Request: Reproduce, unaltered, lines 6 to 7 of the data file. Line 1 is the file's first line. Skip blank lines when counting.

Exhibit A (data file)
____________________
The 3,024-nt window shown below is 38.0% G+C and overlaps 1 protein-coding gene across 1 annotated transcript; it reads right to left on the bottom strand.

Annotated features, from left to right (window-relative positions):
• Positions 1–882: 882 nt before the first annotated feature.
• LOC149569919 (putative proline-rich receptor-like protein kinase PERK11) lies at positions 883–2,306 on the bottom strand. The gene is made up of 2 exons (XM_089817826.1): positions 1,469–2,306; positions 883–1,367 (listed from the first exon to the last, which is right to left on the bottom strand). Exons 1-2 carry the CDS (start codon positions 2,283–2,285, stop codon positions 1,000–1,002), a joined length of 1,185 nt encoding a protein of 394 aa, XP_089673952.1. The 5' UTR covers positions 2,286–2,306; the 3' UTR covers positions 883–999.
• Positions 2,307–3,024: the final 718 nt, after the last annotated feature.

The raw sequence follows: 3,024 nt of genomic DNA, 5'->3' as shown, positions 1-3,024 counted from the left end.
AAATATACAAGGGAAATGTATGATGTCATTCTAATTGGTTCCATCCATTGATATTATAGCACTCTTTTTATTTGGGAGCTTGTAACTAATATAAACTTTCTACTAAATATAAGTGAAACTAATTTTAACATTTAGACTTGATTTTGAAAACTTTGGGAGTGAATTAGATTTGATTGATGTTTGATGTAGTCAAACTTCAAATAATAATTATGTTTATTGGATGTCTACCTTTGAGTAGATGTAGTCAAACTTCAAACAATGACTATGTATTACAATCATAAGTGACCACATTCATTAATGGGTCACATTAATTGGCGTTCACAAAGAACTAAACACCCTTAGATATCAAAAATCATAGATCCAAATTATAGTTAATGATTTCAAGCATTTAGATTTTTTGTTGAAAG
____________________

The raw sequence follows: 3,024 nt of genomic DNA, 5'->3' as shown, positions 1-3,024 counted from the left end.
AAATATACAAGGGAAATGTATGATGTCATTCTAATTGGTTCCATCCATTGATATTATAGCACTCTTTTTATTTGGGAGCTTGTAACTAATATAAACTTTCTACTAAATATAAGTGAAACTAATTTTAACATTTAGACTTGATTTTGAAAACTTTGGGAGTGAATTAGATTTGATTGATGTTTGATGTAGTCAAACTTCAAATAATAATTATGTTTATTGGATGTCTACCTTTGAGTAGATGTAGTCAAACTTCAAACAATGACTATGTATTACAATCATAAGTGACCACATTCATTAATGGGTCACATTAATTGGCGTTCACAAAGAACTAAACACCCTTAGATATCAAAAATCATAGATCCAAATTATAGTTAATGATTTCAAGCATTTAGATTTTTTGTTGAAAG